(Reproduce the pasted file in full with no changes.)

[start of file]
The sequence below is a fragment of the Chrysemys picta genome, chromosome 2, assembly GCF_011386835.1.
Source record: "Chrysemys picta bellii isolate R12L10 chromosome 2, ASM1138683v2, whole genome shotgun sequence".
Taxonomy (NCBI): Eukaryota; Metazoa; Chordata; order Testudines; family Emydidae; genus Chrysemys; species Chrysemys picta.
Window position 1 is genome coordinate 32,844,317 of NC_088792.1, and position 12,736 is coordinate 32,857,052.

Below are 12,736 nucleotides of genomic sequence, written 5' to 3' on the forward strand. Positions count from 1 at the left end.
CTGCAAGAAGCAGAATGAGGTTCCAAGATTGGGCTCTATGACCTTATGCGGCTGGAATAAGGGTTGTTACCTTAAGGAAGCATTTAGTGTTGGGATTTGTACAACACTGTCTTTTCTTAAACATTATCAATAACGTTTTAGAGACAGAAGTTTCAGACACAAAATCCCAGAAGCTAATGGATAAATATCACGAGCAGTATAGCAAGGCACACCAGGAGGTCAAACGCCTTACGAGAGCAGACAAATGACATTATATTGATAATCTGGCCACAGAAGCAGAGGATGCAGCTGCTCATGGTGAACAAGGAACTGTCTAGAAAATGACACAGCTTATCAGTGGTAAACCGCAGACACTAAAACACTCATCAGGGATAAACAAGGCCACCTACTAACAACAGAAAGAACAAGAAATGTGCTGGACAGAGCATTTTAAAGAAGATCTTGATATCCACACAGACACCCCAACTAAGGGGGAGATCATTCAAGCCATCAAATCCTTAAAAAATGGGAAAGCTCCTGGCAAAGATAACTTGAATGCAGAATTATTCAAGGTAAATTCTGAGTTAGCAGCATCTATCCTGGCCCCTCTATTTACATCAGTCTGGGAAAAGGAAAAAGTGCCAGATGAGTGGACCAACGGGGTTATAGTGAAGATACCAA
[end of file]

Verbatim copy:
The sequence below is a fragment of the Chrysemys picta genome, chromosome 2, assembly GCF_011386835.1.
Source record: "Chrysemys picta bellii isolate R12L10 chromosome 2, ASM1138683v2, whole genome shotgun sequence".
Taxonomy (NCBI): Eukaryota; Metazoa; Chordata; order Testudines; family Emydidae; genus Chrysemys; species Chrysemys picta.
Window position 1 is genome coordinate 32,844,317 of NC_088792.1, and position 12,736 is coordinate 32,857,052.

Below are 12,736 nucleotides of genomic sequence, written 5' to 3' on the forward strand. Positions count from 1 at the left end.
CTGCAAGAAGCAGAATGAGGTTCCAAGATTGGGCTCTATGACCTTATGCGGCTGGAATAAGGGTTGTTACCTTAAGGAAGCATTTAGTGTTGGGATTTGTACAACACTGTCTTTTCTTAAACATTATCAATAACGTTTTAGAGACAGAAGTTTCAGACACAAAATCCCAGAAGCTAATGGATAAATATCACGAGCAGTATAGCAAGGCACACCAGGAGGTCAAACGCCTTACGAGAGCAGACAAATGACATTATATTGATAATCTGGCCACAGAAGCAGAGGATGCAGCTGCTCATGGTGAACAAGGAACTGTCTAGAAAATGACACAGCTTATCAGTGGTAAACCGCAGACACTAAAACACTCATCAGGGATAAACAAGGCCACCTACTAACAACAGAAAGAACAAGAAATGTGCTGGACAGAGCATTTTAAAGAAGATCTTGATATCCACACAGACACCCCAACTAAGGGGGAGATCATTCAAGCCATCAAATCCTTAAAAAATGGGAAAGCTCCTGGCAAAGATAACTTGAATGCAGAATTATTCAAGGTAAATTCTGAGTTAGCAGCATCTATCCTGGCCCCTCTATTTACATCAGTCTGGGAAAAGGAAAAAGTGCCAGATGAGTGGACCAACGGGGTTATAGTGAAGATACCAA